One thing I like about this show is that the characters who spend a lot of time together start to talk like each other. You could argue that it’s actually a bad thing, and a sign that the writers couldn’t give the characters their own voices, but that’s not what’s happening. “And the funny keeps coming” is easily something you could hear Xander or Buffy say, but not Joyce or Snyder or Angel. It’s interesting to me how the core group has their own little language pieced together from each other’s speech patterns. I wonder if that was a conscious thing on the writers’ parts, or if happened organically.
Giles agrees to help Angel, and walks away from the door. Angel reminds him that vampires can’t enter a home unless they’re invited, and Giles is like:
He does invite Angel in, though. Angel tells him about the dreams he’s been having about the past. He says that he can’t understand why he’s back on Earth when he should be in a hell dimension. Then Jenny Calendar appears behind Giles, wearing the same clothes she died in. Angel freaks out, but Giles can’t see Jenny. So Angel ends up running out. He goes back to the Mansion, and into another dream sequence. He’s in London, with the same terrible hair, at a Christmas party. He manhandles a serving woman and eats her, right there under a staircase while people are like, ten feet away. And nobody seems to notice? Like, seriously? Also, he bites her and she shrieks, then she’s like, immediately dead. From just the quickest, tiniest bite. She can’t call out for anyone? She doesn’t scream?
I know this is a dream sequence, but Angel tells Giles that he’s having dreams of the past that are very vivid, so these are more like flashbacks, right? Why did nobody notice? And why is even a brief vampire bite fatal? He just bites her and throws her down, and she’s dead. What’s going on with that?
You know what, that happens enough in the Buffyverse that I think it needs a number. #35: Vampire bites, even very brief ones, are 99.8% fatal. Which doesn’t make any sense, because people get bitten in this series and don’t die. What is making these people instantly die? Weak constitutions?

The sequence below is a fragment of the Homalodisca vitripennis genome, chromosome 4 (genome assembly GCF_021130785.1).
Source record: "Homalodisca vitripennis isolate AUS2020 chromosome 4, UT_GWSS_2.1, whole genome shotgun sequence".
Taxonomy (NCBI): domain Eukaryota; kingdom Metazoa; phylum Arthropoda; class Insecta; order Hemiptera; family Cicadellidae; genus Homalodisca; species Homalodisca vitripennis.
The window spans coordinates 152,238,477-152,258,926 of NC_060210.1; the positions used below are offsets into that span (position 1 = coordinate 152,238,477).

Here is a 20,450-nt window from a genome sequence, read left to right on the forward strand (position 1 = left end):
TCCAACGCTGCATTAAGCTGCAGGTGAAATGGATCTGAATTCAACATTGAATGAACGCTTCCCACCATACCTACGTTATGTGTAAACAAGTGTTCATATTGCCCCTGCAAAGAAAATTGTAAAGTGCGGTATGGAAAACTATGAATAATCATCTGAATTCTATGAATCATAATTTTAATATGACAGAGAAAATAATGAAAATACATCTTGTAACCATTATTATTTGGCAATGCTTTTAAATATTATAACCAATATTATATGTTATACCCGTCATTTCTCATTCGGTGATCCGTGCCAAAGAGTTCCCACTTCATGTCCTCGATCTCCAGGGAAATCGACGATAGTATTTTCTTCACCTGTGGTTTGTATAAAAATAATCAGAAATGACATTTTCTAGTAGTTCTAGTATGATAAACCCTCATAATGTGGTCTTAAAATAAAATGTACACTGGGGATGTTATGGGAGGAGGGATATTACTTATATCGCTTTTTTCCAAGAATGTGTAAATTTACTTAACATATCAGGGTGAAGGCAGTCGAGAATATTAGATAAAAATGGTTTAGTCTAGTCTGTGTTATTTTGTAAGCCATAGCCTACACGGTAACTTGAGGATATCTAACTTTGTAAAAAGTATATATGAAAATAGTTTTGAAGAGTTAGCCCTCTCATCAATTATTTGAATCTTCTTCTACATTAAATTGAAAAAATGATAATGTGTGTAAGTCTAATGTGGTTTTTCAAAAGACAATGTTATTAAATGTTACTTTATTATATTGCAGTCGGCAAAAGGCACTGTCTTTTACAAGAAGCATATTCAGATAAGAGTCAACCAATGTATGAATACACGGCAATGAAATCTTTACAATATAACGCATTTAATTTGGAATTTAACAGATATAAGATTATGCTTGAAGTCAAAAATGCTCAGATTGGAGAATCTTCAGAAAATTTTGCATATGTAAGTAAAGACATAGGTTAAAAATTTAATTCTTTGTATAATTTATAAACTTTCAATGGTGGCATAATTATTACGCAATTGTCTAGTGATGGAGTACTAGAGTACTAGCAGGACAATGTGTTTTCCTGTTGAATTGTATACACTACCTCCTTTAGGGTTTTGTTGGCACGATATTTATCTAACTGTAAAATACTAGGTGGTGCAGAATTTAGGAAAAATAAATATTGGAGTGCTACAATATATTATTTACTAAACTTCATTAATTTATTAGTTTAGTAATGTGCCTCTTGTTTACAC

When Angel looks up, he sees Buffy standing there, watching him in horror. He wakes up, breathing heavily (#20), and we cut to Buffy, also waking up, because they were having the same dream. Which, by the way, actually happens to people, and if it’s never happened to you, I hope it doesn’t because it’s eerie as fuck. Anyway, when Buffy wakes up, she isn’t gasping for air. So, the human being isn’t out of breath, but the vampire who doesn’t breathe is. I just find it awfully convenient that Angel doesn’t breathe when the plot when requires it (there’s a gas leak, Buffy needs CPR, etc.), but the rest of the time he’s huffing and puffing like a three-pack-a-day smoker running a 10k they haven’t trained for.
Angel gets out of bed and is confronted by a really angry Ms. Calendar:
Angel: “What do you want?”
Jenny: “I wanna die in bed surrounded by fat grandchildren, but I guess that’s off the menu.”
Sidebar: Can you just imagine how adorable Jenny and Giles’s children would have been? I’m picturing a little dark-haired, pedantic girl in pigtail braids and glasses like Molly, the American Girl doll, but capable of withering sarcasm, and a little boy who has to have his screen time drastically limited because he’s just so into computers and doesn’t like to read at all and it drives his father crazy, the way his father drove his father crazy by wanting to be a fighter pilot.
YOU HAVE ROBBED ME OF THIS, ANGEL. YOU HAVE ROBBED US ALL OF THIS BEAUTIFUL FUTURE.
Anyway, Jenny torments Angel, then turns into the dude he killed for money back in Ireland. He tells Angel that he’s not trying to hurt him, he just wants to show him who he really is.